If you have any problems related to the accessibility of any content (or if you want to request that a specific publication be accessible), please contact us at email@example.com.
Soil carbon dynamics in montane meadows of the Sierra Nevada and southern Cascade mountain ranges
AuthorReed, Cody C.
AdvisorSullivan, Benjamin W.
Ecology, Evolution and Conservation Biology
AltmetricsView Usage Statistics
Soils are important drivers of the terrestrial carbon cycle and may present greater opportunities for C sequestration than aboveground ecosystem components. Anthropogenic disturbance and restoration can impact the direction and magnitude of net ecosystem C fluxes, potentially mitigating or amplifying rates of climate change. Changes in ecosystems with large soil C stocks, including montane meadows, may have outsized impacts on terrestrial C cycles. My dissertation quantifies rates and patterns of soil C flux in pristine, degraded, and restored montane meadows throughout the Sierra Nevada and southern Cascade mountain ranges. My results suggest that montane meadows can be large net C sinks (577.6 ± 250.5 g C m-2 y-1), sequestering as much C as evergreen tropical forests per unit land area, or sources of C to the atmosphere (-391.6 ± 154.2 g Cm-2 y-1). The direction and magnitude of the net C flux in meadows appears to be driven by belowground C inputs rather than outputs and associated with levels of disturbance. Modeled rates of net ecosystem C flux based on high resolution field measurements and remote sensing data revealed that, region-wide, meadows were a net source of 408 Gg C between August 2015 and July 2016. However, restoration of meadow floodplain hydrology appears to stem the loss of C from degraded meadows and increase rates of soil C sequestration. Across a 22-y meadow restoration chronosequence, soil C stocks increased at a rate of 256 g C m-2 y-1 and soil C concentration increased by 0.3% per year. My dissertation provides estimates of previously unquantified ecosystem-level C fluxes in montane meadows and underscores that, in their current condition, many meadows throughout the region may be large net sources of C to the atmosphere. However, I also demonstrate the potential of relatively undisturbed or restored montane meadows to sequester and store large amounts of C. My results suggest that effective C management in meadows will involve identifying and conserving meadows that are net C sinks along with efforts designed to restore floodplain hydrology in degraded meadows.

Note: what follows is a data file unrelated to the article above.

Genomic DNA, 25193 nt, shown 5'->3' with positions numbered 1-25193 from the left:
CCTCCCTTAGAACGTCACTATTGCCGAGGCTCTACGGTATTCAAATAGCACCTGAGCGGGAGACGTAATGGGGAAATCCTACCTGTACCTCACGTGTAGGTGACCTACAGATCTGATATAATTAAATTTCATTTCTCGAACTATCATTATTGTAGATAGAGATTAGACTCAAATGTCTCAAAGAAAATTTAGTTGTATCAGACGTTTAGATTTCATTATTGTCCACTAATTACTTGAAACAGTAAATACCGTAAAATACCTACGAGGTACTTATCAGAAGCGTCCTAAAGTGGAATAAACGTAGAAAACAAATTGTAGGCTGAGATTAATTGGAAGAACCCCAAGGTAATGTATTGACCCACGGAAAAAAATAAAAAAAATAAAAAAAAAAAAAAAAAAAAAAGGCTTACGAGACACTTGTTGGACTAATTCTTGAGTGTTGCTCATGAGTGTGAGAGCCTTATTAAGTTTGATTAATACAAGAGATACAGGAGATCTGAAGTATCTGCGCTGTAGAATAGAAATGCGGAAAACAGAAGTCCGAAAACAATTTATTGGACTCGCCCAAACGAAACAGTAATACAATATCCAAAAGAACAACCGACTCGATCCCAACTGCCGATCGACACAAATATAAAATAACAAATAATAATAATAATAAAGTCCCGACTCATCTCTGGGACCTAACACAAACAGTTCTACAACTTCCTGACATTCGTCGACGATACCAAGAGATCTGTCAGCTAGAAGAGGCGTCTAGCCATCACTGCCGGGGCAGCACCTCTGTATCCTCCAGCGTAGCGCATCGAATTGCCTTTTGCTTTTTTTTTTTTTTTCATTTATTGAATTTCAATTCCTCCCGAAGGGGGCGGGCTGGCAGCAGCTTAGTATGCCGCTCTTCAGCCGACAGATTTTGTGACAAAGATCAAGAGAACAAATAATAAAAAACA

|Committee Member||Verburg, Paul S. J.; Hart, Stephen C.; Greenberg, Jonathan A.; Newingham, Beth A.; Swanson, Sherman|
|Rights||Creative Commons Attribution-NoDerivatives 4.0 United States|